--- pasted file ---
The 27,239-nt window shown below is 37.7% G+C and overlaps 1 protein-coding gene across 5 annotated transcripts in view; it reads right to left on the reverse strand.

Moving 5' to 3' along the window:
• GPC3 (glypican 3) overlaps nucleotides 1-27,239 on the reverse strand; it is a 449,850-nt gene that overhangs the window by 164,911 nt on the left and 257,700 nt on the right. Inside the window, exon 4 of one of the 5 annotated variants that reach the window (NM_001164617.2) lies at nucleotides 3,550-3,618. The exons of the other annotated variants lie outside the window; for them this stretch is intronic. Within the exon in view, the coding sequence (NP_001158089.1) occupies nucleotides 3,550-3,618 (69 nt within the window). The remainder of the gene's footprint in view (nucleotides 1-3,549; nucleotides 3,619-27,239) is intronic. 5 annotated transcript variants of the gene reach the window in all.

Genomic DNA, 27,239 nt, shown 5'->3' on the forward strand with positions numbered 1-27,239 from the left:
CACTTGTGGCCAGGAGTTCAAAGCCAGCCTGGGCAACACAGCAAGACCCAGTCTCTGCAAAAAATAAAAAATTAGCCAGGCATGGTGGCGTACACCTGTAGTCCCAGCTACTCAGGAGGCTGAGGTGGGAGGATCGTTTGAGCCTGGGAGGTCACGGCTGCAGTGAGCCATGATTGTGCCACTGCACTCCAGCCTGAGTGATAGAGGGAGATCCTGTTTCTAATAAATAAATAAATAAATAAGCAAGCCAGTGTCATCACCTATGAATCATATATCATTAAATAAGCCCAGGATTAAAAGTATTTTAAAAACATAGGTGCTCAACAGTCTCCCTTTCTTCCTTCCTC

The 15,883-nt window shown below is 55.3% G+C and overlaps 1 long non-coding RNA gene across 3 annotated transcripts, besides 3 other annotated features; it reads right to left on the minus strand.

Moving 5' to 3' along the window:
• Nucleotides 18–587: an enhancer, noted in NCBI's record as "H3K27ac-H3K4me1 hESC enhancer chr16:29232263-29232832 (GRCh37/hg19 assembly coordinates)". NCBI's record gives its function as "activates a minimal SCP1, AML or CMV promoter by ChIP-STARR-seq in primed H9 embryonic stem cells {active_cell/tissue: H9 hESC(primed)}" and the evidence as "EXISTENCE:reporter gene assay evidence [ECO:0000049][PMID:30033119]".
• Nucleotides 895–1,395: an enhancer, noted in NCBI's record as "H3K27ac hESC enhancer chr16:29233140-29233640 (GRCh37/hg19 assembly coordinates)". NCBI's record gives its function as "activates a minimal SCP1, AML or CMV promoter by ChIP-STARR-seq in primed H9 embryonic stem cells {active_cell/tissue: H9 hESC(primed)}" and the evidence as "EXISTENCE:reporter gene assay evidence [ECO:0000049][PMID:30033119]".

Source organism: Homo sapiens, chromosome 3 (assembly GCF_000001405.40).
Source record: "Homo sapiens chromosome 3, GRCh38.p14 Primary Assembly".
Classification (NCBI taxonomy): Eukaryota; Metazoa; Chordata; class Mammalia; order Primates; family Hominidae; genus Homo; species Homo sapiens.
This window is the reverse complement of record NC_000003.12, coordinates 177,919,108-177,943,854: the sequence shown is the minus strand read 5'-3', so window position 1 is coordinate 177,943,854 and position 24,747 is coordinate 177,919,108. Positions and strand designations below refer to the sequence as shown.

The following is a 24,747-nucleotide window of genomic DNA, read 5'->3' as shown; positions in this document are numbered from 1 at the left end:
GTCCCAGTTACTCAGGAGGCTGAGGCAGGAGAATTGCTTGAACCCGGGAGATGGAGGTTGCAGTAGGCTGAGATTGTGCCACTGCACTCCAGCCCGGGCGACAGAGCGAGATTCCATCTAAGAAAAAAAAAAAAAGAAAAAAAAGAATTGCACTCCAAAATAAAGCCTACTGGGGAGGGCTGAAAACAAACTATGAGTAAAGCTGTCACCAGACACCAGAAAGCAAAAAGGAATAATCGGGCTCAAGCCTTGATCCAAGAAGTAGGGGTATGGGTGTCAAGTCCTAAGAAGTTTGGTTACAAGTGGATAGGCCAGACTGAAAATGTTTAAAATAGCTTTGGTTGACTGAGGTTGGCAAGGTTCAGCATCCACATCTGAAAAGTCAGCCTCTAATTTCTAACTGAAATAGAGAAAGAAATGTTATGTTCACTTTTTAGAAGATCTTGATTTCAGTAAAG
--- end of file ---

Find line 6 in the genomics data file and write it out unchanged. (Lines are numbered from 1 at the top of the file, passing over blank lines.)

The 15,883-nt window shown below is 55.3% G+C and overlaps 1 long non-coding RNA gene across 3 annotated transcripts, besides 3 other annotated features; it reads right to left on the minus strand.